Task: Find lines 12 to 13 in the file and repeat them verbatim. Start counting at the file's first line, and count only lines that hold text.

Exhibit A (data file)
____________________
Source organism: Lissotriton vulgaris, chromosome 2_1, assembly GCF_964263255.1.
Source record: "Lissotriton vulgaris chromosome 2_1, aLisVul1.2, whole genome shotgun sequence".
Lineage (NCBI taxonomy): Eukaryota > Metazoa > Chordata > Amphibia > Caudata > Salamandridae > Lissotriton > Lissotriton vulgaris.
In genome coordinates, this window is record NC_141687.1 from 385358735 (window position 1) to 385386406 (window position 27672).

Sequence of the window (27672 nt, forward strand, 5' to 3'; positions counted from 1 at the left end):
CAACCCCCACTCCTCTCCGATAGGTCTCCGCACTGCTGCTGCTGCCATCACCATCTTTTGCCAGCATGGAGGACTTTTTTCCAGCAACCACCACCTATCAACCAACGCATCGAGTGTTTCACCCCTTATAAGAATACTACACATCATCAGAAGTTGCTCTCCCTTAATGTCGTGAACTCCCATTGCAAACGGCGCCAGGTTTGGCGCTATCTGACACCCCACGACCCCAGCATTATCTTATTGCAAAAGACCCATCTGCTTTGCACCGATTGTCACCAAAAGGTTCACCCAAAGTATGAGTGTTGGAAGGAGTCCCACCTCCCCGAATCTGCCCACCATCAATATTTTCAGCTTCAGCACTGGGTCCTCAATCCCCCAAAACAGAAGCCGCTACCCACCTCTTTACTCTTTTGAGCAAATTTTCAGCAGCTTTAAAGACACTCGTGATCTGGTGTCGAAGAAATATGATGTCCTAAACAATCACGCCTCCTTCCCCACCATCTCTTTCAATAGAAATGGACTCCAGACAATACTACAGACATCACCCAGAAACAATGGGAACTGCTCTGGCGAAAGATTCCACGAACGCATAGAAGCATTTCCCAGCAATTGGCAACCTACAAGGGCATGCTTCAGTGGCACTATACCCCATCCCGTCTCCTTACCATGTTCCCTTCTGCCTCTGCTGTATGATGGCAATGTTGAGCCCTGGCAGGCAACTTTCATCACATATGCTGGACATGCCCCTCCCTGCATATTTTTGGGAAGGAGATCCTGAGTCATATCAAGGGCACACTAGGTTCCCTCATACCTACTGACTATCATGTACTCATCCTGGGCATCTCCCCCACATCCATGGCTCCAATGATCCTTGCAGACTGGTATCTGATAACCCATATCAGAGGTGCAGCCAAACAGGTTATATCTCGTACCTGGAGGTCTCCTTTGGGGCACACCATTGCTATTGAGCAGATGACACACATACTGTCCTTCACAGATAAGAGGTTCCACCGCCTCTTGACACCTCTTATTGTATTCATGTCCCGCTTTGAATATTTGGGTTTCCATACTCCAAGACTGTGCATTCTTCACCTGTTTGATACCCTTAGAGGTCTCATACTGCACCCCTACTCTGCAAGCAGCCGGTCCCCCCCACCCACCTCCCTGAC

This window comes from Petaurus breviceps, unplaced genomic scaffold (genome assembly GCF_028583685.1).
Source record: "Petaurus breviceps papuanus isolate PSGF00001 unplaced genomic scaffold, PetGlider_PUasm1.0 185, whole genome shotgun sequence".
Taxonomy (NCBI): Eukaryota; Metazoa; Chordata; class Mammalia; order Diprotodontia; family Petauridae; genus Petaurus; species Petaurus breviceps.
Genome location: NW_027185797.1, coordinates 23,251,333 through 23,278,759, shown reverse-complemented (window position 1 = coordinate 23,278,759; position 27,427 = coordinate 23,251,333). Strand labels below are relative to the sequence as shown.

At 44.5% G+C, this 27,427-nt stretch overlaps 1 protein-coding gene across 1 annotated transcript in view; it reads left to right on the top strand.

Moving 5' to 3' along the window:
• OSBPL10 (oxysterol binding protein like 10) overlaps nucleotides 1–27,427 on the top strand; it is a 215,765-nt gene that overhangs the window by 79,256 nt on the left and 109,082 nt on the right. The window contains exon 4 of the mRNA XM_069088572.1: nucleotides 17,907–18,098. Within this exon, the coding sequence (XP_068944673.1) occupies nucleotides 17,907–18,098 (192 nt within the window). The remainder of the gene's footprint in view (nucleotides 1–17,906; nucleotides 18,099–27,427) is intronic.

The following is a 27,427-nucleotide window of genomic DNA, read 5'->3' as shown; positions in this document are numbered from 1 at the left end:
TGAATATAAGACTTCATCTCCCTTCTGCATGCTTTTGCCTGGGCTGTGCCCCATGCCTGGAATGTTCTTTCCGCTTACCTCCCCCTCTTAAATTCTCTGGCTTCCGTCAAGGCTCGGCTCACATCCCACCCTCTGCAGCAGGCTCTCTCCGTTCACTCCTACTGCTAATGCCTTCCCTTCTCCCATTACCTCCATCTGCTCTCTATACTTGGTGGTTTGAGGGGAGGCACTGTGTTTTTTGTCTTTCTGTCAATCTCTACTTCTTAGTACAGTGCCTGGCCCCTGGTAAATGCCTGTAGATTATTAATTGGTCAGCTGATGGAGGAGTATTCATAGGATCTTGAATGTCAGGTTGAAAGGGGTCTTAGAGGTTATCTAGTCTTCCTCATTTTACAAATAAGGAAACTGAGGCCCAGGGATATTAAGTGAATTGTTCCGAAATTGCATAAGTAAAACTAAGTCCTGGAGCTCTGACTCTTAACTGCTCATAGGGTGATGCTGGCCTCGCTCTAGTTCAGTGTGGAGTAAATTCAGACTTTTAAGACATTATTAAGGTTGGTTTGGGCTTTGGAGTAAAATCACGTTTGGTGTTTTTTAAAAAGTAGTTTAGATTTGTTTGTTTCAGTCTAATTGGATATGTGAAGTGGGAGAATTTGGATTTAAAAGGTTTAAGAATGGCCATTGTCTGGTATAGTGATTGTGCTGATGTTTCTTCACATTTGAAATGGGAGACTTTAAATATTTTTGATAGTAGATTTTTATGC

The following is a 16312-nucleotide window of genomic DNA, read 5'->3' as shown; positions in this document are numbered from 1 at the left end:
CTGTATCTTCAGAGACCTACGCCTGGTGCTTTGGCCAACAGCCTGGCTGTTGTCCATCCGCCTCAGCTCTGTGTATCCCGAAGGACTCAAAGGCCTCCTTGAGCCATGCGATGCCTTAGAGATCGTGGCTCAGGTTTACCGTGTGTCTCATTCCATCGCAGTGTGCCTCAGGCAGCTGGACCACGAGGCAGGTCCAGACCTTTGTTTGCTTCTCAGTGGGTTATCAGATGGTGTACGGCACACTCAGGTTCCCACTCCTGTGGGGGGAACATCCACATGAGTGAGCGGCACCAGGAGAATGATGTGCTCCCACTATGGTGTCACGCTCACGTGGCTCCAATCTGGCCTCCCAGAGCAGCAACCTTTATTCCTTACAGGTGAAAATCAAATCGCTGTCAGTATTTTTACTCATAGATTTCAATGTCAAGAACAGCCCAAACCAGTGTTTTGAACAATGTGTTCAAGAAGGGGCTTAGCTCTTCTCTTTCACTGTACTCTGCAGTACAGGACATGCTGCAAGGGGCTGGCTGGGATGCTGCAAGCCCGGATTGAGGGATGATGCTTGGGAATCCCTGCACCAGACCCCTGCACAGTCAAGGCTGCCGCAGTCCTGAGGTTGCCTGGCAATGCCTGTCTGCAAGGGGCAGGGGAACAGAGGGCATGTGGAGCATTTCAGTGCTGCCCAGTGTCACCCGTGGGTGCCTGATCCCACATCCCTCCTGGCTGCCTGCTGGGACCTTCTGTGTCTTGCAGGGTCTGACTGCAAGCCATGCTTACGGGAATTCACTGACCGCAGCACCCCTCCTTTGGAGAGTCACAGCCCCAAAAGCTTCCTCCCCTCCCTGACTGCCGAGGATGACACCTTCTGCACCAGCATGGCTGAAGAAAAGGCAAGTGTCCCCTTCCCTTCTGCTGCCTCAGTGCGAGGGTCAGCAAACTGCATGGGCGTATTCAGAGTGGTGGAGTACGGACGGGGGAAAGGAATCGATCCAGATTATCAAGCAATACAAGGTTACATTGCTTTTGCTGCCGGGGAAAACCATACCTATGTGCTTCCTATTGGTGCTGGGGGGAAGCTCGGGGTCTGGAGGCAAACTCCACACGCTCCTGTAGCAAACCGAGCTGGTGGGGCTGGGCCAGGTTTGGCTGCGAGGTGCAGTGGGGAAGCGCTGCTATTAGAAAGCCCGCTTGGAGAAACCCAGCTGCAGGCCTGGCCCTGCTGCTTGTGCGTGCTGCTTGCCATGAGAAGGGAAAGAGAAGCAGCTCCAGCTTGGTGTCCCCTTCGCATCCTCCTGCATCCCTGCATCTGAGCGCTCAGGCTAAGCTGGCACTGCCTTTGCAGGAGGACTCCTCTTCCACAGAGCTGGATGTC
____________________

Moving 5' to 3' along the window:
• OSBPL10 (oxysterol binding protein like 10) overlaps nucleotides 1–27,427 on the top strand; it is a 215,765-nt gene that overhangs the window by 79,256 nt on the left and 109,082 nt on the right. The window contains exon 4 of the mRNA XM_069088572.1: nucleotides 17,907–18,098. Within this exon, the coding sequence (XP_068944673.1) occupies nucleotides 17,907–18,098 (192 nt within the window). The remainder of the gene's footprint in view (nucleotides 1–17,906; nucleotides 18,099–27,427) is intronic.